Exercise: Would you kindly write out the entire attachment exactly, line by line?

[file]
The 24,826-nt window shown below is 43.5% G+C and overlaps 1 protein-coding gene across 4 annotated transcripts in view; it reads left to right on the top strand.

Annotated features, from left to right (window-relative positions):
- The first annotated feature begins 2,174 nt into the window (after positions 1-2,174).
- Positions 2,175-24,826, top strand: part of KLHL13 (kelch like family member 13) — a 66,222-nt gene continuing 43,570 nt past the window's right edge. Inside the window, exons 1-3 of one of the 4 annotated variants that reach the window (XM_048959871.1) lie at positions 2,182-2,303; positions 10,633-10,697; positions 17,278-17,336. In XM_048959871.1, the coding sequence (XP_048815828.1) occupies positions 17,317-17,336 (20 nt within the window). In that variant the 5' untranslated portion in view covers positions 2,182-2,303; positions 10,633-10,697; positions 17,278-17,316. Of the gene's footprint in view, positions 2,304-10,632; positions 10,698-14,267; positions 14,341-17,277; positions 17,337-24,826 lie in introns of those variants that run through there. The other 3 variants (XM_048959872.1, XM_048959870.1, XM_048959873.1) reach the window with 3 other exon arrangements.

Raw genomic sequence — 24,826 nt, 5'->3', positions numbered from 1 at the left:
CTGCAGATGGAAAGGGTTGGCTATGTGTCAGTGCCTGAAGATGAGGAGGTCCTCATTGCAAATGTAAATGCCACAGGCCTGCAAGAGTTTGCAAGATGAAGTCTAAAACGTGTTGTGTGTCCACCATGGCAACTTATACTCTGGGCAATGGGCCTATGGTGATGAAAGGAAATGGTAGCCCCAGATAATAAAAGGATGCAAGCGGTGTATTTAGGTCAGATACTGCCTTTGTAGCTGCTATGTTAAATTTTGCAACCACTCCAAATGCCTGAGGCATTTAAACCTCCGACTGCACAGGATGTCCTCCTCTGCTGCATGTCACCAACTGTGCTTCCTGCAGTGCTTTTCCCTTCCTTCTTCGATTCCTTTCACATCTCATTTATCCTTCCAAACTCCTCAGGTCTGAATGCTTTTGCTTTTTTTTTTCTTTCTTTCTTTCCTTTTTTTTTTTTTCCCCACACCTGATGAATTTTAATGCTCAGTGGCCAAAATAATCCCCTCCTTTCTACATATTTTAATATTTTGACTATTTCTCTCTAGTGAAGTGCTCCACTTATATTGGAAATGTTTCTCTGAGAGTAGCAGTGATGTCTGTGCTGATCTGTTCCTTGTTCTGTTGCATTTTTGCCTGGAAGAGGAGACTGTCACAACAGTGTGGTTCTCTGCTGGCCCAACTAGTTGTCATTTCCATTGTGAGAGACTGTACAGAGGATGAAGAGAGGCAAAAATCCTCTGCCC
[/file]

The 24,826-nt window shown below is 43.5% G+C and overlaps 1 protein-coding gene across 4 annotated transcripts in view; it reads left to right on the top strand.

Annotated features, from left to right (window-relative positions):
- The first annotated feature begins 2,174 nt into the window (after positions 1-2,174).
- Positions 2,175-24,826, top strand: part of KLHL13 (kelch like family member 13) — a 66,222-nt gene continuing 43,570 nt past the window's right edge. Inside the window, exons 1-3 of one of the 4 annotated variants that reach the window (XM_048959871.1) lie at positions 2,182-2,303; positions 10,633-10,697; positions 17,278-17,336. In XM_048959871.1, the coding sequence (XP_048815828.1) occupies positions 17,317-17,336 (20 nt within the window). In that variant the 5' untranslated portion in view covers positions 2,182-2,303; positions 10,633-10,697; positions 17,278-17,316. Of the gene's footprint in view, positions 2,304-10,632; positions 10,698-14,267; positions 14,341-17,277; positions 17,337-24,826 lie in introns of those variants that run through there. The other 3 variants (XM_048959872.1, XM_048959870.1, XM_048959873.1) reach the window with 3 other exon arrangements.

Raw genomic sequence — 24,826 nt, 5'->3', positions numbered from 1 at the left:
CTGCAGATGGAAAGGGTTGGCTATGTGTCAGTGCCTGAAGATGAGGAGGTCCTCATTGCAAATGTAAATGCCACAGGCCTGCAAGAGTTTGCAAGATGAAGTCTAAAACGTGTTGTGTGTCCACCATGGCAACTTATACTCTGGGCAATGGGCCTATGGTGATGAAAGGAAATGGTAGCCCCAGATAATAAAAGGATGCAAGCGGTGTATTTAGGTCAGATACTGCCTTTGTAGCTGCTATGTTAAATTTTGCAACCACTCCAAATGCCTGAGGCATTTAAACCTCCGACTGCACAGGATGTCCTCCTCTGCTGCATGTCACCAACTGTGCTTCCTGCAGTGCTTTTCCCTTCCTTCTTCGATTCCTTTCACATCTCATTTATCCTTCCAAACTCCTCAGGTCTGAATGCTTTTGCTTTTTTTTTTCTTTCTTTCTTTCCTTTTTTTTTTTTTCCCCACACCTGATGAATTTTAATGCTCAGTGGCCAAAATAATCCCCTCCTTTCTACATATTTTAATATTTTGACTATTTCTCTCTAGTGAAGTGCTCCACTTATATTGGAAATGTTTCTCTGAGAGTAGCAGTGATGTCTGTGCTGATCTGTTCCTTGTTCTGTTGCATTTTTGCCTGGAAGAGGAGACTGTCACAACAGTGTGGTTCTCTGCTGGCCCAACTAGTTGTCATTTCCATTGTGAGAGACTGTACAGAGGATGAAGAGAGGCAAAAATCCTCTGCCC